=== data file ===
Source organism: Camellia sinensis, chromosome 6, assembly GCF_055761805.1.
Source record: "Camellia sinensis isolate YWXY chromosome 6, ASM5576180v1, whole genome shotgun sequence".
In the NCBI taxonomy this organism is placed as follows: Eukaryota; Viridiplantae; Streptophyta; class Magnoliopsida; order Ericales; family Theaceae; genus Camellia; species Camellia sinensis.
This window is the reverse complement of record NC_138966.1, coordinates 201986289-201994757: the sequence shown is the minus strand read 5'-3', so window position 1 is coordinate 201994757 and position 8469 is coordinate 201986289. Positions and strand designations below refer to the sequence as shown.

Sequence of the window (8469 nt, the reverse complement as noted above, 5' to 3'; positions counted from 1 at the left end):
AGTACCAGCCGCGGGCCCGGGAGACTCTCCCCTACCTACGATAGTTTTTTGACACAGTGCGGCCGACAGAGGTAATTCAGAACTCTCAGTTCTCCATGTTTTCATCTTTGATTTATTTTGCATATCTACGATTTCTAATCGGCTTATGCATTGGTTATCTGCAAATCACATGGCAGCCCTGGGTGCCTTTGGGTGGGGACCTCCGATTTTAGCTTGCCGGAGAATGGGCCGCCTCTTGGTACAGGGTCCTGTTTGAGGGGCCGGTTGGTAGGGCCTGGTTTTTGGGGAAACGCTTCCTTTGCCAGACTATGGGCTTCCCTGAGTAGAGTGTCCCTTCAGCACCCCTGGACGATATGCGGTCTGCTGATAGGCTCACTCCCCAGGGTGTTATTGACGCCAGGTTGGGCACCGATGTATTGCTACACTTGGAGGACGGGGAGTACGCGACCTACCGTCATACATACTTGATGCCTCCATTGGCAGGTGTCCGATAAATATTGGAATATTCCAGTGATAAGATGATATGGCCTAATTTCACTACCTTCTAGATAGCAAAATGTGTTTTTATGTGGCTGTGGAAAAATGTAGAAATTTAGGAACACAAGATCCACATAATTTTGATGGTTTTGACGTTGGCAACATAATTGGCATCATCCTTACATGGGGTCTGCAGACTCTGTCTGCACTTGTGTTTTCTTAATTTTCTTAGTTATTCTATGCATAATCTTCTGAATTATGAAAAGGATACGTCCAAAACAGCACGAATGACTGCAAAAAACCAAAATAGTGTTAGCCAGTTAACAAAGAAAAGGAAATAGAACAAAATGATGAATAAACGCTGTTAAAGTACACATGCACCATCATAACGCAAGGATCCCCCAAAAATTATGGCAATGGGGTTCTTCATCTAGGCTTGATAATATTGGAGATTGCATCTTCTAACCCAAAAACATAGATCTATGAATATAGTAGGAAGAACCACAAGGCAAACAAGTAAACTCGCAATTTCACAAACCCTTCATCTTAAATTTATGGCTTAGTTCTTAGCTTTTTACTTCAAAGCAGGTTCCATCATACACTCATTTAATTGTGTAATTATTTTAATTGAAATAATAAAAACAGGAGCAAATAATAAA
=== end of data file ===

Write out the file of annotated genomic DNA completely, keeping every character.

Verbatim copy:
Source organism: Camellia sinensis, chromosome 6, assembly GCF_055761805.1.
Source record: "Camellia sinensis isolate YWXY chromosome 6, ASM5576180v1, whole genome shotgun sequence".
In the NCBI taxonomy this organism is placed as follows: Eukaryota; Viridiplantae; Streptophyta; class Magnoliopsida; order Ericales; family Theaceae; genus Camellia; species Camellia sinensis.
This window is the reverse complement of record NC_138966.1, coordinates 201986289-201994757: the sequence shown is the minus strand read 5'-3', so window position 1 is coordinate 201994757 and position 8469 is coordinate 201986289. Positions and strand designations below refer to the sequence as shown.

Sequence of the window (8469 nt, the reverse complement as noted above, 5' to 3'; positions counted from 1 at the left end):
AGTACCAGCCGCGGGCCCGGGAGACTCTCCCCTACCTACGATAGTTTTTTGACACAGTGCGGCCGACAGAGGTAATTCAGAACTCTCAGTTCTCCATGTTTTCATCTTTGATTTATTTTGCATATCTACGATTTCTAATCGGCTTATGCATTGGTTATCTGCAAATCACATGGCAGCCCTGGGTGCCTTTGGGTGGGGACCTCCGATTTTAGCTTGCCGGAGAATGGGCCGCCTCTTGGTACAGGGTCCTGTTTGAGGGGCCGGTTGGTAGGGCCTGGTTTTTGGGGAAACGCTTCCTTTGCCAGACTATGGGCTTCCCTGAGTAGAGTGTCCCTTCAGCACCCCTGGACGATATGCGGTCTGCTGATAGGCTCACTCCCCAGGGTGTTATTGACGCCAGGTTGGGCACCGATGTATTGCTACACTTGGAGGACGGGGAGTACGCGACCTACCGTCATACATACTTGATGCCTCCATTGGCAGGTGTCCGATAAATATTGGAATATTCCAGTGATAAGATGATATGGCCTAATTTCACTACCTTCTAGATAGCAAAATGTGTTTTTATGTGGCTGTGGAAAAATGTAGAAATTTAGGAACACAAGATCCACATAATTTTGATGGTTTTGACGTTGGCAACATAATTGGCATCATCCTTACATGGGGTCTGCAGACTCTGTCTGCACTTGTGTTTTCTTAATTTTCTTAGTTATTCTATGCATAATCTTCTGAATTATGAAAAGGATACGTCCAAAACAGCACGAATGACTGCAAAAAACCAAAATAGTGTTAGCCAGTTAACAAAGAAAAGGAAATAGAACAAAATGATGAATAAACGCTGTTAAAGTACACATGCACCATCATAACGCAAGGATCCCCCAAAAATTATGGCAATGGGGTTCTTCATCTAGGCTTGATAATATTGGAGATTGCATCTTCTAACCCAAAAACATAGATCTATGAATATAGTAGGAAGAACCACAAGGCAAACAAGTAAACTCGCAATTTCACAAACCCTTCATCTTAAATTTATGGCTTAGTTCTTAGCTTTTTACTTCAAAGCAGGTTCCATCATACACTCATTTAATTGTGTAATTATTTTAATTGAAATAATAAAAACAGGAGCAAATAATAAA